Scientists May Have Found a Better Way to Treat Prostate Cancer
Eleven compounds discovered by scientists may give us a new way to treat prostate cancer.
Prostate cancer is one of hardest cancers to diagnose and treat—but a recent discovery by scientists from various Russian institutions may help us develop a more targeted and effective way to manage it. Instead of fighting the cancer using drugs that ultimately damage the body’s healthy cells as it tries to kill the cancerous ones, 11 compounds have been identified that can lend itself to the development of more targeted and effective drugs.
The key to this discovery is based on the prostate specific membrane antigen (PSMA) proteins. Prostate cancer tissues apparently carry 10 times the level of PSMA proteins versus healthy tissues, making the cancer easy to spot.
Once identified, scientists studied various molecules that are capable of binding to it—antibodies, aptamers and ligands—and they discovered that ligans have a higher rate of success for targeted treatment. From there, it was only a matter of referencing back to data (some of which goes as far back as the 90s), which revealed the set of 11 cancer-fighting compounds.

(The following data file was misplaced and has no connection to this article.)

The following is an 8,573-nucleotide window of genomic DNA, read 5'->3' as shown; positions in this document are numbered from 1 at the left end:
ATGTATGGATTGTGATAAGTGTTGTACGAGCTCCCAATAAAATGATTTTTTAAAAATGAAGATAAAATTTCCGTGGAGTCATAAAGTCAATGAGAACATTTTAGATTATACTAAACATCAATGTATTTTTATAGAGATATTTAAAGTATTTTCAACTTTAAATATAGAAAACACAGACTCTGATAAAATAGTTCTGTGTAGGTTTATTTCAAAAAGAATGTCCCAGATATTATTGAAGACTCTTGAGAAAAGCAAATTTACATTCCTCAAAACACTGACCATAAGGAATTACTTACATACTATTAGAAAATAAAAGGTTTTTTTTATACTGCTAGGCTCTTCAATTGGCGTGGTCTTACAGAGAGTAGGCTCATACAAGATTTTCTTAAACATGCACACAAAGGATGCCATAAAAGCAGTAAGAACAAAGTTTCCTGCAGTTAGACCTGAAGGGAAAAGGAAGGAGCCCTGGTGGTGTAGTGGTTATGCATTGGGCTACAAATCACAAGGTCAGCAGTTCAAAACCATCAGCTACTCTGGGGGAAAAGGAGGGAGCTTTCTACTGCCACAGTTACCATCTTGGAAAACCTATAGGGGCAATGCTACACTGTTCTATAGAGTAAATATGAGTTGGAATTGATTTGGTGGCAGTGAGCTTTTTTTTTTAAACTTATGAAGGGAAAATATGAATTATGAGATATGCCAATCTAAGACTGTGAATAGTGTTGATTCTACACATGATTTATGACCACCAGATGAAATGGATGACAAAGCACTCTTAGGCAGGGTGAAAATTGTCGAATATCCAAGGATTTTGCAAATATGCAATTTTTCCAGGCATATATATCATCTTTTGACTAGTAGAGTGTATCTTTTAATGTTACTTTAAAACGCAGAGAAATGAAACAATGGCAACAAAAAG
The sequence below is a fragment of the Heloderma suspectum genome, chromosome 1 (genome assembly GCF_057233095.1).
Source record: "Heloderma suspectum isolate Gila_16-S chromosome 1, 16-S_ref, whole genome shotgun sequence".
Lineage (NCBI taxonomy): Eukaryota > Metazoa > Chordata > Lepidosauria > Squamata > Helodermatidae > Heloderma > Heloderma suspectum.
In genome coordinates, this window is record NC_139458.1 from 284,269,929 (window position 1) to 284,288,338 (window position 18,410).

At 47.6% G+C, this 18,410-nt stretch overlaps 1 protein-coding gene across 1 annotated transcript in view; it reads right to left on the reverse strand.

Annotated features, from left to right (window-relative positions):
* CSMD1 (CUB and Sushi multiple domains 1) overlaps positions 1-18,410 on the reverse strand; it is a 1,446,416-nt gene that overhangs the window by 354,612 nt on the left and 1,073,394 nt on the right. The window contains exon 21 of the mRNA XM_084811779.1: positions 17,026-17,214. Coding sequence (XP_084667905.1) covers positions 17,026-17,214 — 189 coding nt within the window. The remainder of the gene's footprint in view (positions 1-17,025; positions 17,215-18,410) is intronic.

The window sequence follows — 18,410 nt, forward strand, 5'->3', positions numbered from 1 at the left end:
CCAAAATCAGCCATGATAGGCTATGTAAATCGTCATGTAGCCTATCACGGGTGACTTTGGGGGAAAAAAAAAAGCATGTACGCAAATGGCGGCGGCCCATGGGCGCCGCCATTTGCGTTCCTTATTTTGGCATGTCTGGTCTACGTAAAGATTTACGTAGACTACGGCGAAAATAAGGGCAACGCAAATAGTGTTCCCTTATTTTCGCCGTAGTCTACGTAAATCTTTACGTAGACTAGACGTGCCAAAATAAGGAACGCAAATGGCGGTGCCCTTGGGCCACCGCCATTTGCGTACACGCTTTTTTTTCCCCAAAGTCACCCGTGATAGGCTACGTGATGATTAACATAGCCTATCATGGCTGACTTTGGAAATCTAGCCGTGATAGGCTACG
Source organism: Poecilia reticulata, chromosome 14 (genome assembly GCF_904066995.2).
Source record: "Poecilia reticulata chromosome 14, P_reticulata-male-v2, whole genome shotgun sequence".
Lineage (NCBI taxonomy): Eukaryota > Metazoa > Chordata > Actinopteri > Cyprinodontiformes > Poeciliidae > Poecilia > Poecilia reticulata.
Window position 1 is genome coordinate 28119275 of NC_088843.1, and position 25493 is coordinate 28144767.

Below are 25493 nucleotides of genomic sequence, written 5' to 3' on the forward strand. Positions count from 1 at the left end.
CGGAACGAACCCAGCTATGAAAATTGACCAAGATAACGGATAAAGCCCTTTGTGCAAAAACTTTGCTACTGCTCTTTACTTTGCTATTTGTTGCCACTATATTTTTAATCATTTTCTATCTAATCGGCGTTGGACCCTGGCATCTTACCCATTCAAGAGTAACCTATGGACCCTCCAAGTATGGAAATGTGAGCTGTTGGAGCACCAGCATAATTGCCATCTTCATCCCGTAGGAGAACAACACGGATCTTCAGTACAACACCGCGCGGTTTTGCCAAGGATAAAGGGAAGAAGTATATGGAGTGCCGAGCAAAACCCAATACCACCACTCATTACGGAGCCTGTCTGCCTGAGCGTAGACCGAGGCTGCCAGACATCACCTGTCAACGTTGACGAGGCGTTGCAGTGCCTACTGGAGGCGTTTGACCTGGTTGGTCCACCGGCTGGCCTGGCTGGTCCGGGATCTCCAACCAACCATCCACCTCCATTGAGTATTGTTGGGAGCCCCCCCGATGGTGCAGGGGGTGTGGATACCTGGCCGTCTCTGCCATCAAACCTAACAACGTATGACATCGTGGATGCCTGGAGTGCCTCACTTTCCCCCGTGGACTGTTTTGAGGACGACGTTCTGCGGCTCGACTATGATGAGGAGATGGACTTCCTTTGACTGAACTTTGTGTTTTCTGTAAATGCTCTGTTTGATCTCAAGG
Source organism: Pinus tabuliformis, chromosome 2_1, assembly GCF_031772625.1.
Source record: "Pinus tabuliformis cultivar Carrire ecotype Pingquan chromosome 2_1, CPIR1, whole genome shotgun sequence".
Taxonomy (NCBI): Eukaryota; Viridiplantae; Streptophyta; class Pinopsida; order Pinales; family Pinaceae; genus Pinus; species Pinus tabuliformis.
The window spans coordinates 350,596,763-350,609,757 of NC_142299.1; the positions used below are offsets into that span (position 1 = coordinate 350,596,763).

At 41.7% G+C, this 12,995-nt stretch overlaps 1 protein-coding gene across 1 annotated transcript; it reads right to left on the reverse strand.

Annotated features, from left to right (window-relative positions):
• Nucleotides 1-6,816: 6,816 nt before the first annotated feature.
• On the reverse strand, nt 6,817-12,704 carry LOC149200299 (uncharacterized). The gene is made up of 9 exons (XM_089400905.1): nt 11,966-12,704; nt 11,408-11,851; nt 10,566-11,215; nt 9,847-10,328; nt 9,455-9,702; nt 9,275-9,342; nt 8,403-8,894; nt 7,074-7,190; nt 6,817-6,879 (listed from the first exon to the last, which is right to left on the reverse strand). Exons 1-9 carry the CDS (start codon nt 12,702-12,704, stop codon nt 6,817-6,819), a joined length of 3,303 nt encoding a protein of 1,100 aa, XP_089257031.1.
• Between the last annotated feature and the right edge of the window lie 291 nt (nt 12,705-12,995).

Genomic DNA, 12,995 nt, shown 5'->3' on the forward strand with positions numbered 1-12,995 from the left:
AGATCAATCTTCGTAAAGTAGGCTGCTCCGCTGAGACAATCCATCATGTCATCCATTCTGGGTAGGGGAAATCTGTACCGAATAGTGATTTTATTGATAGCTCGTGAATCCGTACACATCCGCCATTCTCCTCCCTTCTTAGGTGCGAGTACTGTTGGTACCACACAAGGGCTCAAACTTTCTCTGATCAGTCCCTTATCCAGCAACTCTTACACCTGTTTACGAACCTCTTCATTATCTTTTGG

Currently, these 11 substances, which have shown the characteristics necessary to move on from the preclinical stage, are now being tested in clinical trials. There have yet to determine if the PSMA ligands will appear, but based on the results, the team is optimistic.
“[T]he fact that the PSMA-diagnostics allows the monitoring of tumour growth and development of metastasis makes this an attractive target for future developments of drugs,” said Anastasia Aladinskaya from the Moscow Institute of Physics and Technology, who is one of the researchers behind the study. “The first results are already there, and they are very promising.”
Their findings have been published in the Journal of Drug Targeting.
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